Black Tie White Noise CD/DVD (2003)Written by: David Bowie
Recorded: June-September 1992
Producers: David Bowie, Nile Rodgers

Released: 5 April 1993

Available on:
Re:Call 5


David Bowie: vocals
Nile Rodgers: guitar
Barry Campbell/John Regan: bass guitar
Richard Hilton, Dave Richards, Philippe Saisse, Richard Tee: keyboards
Poogie Bell/Sterling Campbell: drums
Gerado Velez: percussion
Fonzi Thornton, Tawatha Agee, Curtis King Jr, Dennis Collins, Brenda White-King, Maryl Epps: backing vocals
Unknown: trumpets

Recorded during the Black Tie White Noise sessions in 1992, ‘Lucy Can’t Dance’ was originally released as a bonus track on the CD edition.

The song was written and demoed as ‘Lucille Can’t Dance’. In Los Angeles in early 1988 David Bowie teamed up with producer Bruce Fairbairn and members of Bryan Adams’ band – guitarist Keith Scott, keyboard player John Webster, bassist Rene Wurst, and drummer Mark Curry – to record song ideas. The session also yielded versions of ‘Pretty Pink Rose’, later recorded by Adrian Belew, and Bob Dylan’s ‘Like A Rolling Stone’.

Bowie revived the song in 1992, and with producer Nile Rodgers it became a slick pop-funk number with clear commercial potential. Rodgers clearly thought so, and remained perplexed when Bowie demoted it from the main Black Tie release.

I loved that song ‘Miracle Goodnight’, though. I thought it was incredible. If he’d released that as the first single, he would have had a smash. He had another song, ‘Lucy Can’t Dance’, which was a guaranteed number one record, and everyone around him was totally perplexed when it only appeared as a bonus track on the CD. He was running from success and running from the word ‘dance’. Imagine David Bowie and Nile Rodgers together, and we come out with a song ‘Lucy Can’t Dance’. Smokin’!! I was already accepting my Grammy. But he was not budging. It was an exercise in futility – no matter who I tried to call, it fell on deaf ears.
Nile Rodgers
Strange Fascination, David Buckley

Bowie’s motivation is undocumented, but his desire to see Black Tie White Noise primarily as a celebration of his marriage to Iman may have been a key factor. The thinly-veiled swipes at Madonna – who had recently achieved new levels of notoriety with her Sex book and Erotica album – may also have influenced the decision.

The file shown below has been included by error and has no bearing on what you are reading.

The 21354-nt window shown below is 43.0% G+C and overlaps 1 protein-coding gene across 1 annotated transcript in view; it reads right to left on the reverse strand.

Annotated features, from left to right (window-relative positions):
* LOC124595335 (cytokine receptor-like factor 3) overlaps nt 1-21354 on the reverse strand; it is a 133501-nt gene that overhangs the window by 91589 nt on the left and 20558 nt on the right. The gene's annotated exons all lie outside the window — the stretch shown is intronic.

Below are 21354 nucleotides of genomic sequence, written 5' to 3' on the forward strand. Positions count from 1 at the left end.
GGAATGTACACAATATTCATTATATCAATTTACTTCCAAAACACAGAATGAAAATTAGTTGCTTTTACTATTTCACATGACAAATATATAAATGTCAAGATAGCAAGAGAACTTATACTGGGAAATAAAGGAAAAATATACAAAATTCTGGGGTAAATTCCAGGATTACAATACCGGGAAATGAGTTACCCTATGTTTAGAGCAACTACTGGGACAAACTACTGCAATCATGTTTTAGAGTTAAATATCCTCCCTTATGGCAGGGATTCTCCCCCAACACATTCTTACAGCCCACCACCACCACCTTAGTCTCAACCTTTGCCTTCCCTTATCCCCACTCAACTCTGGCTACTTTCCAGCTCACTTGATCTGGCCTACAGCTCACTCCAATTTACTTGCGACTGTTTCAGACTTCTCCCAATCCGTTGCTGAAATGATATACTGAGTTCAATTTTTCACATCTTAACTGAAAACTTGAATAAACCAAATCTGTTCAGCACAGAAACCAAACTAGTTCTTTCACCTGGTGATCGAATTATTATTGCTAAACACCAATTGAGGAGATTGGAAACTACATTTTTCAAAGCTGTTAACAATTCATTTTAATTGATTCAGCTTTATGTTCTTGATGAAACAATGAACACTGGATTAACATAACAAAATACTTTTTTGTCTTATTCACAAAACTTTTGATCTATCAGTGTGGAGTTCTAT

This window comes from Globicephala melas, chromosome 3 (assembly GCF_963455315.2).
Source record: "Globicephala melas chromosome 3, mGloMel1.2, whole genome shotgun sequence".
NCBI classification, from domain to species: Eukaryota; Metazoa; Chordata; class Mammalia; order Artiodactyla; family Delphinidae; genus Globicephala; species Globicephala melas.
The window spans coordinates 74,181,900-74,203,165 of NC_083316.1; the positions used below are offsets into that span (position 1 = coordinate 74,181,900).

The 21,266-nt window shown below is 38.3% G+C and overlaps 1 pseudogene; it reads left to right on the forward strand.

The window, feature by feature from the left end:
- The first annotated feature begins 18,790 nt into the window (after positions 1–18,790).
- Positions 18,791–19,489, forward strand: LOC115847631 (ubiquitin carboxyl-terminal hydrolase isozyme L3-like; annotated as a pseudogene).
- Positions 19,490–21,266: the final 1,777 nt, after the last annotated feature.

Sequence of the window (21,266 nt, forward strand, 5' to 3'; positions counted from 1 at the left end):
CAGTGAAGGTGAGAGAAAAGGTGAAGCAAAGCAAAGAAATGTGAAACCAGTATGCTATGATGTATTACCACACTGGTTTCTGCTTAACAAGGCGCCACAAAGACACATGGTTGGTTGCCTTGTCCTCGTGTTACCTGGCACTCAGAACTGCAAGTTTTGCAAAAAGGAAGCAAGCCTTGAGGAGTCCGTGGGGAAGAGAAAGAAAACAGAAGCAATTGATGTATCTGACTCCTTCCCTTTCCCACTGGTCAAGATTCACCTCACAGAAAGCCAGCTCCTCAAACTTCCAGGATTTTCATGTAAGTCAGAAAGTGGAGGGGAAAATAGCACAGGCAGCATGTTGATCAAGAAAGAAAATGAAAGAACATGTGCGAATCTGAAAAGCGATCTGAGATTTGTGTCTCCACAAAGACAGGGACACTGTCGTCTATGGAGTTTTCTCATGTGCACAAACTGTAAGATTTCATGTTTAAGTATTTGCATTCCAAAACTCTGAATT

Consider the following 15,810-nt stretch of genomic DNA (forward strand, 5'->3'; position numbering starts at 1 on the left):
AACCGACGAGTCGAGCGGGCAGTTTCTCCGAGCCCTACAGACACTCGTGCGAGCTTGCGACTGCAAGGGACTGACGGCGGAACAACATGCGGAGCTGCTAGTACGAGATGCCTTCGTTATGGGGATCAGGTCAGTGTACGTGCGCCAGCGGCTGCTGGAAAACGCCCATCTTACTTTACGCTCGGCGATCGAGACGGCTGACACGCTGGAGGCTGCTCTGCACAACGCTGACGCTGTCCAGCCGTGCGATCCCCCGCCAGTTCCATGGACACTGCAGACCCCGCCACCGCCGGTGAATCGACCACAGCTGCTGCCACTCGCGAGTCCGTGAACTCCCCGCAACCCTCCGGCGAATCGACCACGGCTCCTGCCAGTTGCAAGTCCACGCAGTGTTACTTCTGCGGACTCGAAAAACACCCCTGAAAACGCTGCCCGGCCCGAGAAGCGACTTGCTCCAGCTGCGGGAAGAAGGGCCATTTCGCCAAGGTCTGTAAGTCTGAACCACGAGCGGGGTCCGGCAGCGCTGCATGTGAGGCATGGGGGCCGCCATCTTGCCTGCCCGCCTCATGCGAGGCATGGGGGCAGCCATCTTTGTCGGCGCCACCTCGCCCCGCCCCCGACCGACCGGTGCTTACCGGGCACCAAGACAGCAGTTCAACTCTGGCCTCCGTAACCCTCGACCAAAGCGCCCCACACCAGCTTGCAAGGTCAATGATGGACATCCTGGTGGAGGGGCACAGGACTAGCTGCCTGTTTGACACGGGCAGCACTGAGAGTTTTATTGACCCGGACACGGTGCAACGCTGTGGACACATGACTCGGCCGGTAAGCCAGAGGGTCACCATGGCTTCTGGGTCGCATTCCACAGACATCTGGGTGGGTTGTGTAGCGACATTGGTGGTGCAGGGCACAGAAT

He had referenced Madonna in the Tin Machine song ‘Pretty Thing’, and been disparaging towards her in the interviews to accompany its release. “I would get behind it a lot more if I really felt anything for her music,” he said. “It’s conventional in the extreme. I guess I’ve seen too much, because I don’t really find her provocative, either.”

Bowie wasn’t above taking swipes at his contemporaries (see ‘Teenage Wildlife’), but targeting the biggest-selling female music artist of all time, at a time when his own commercial fortunes were shaky at best, may have been ill advised. Even if Nile Rodgers’ predictions of Grammy Awards and smash hits were overly optimistic, it was something of a stretch to imagine early-90s Bowie competing with the Queen of Pop in a chart battle.

In 1996 Madonna inducted Bowie into the Rock and Roll Hall of Fame. Two years later, in a BBC Radio One Madonna special, Bowie grudgingly described her as “a top-drawer plate-spinner”.

I was so trying to convince him to bury Let’s Dance, to make Let’s Dance sound like some bubblegum. ‘Let’s come up with the funkiest, grooviest stuff ever!’ As a matter of fact, the one song I remember on Black Tie White Noise that actually had the word ‘dance’ in it was ‘Lucy Can’t Dance’ and he buried it. It was a bonus cut on the CD. ‘Wow, really David? ‘Lucy Can’t Dance’ could be the most commercial song, let’s put that out!’ ‘No, no, no.’

As a producer I always want my artist’s voice to be heard by millions and millions of strangers and if you’re going to put out something new, you want it to be catchy and commercial. Commercial is not a bad word in my world. Scholars can write, ‘Look, he used a half-diminished chord where most people would use something different. That’s really brilliant.’ I don’t care about how he used half-diminished chords. Who is it that defines a great recording? The audience. There’s no other barometer.

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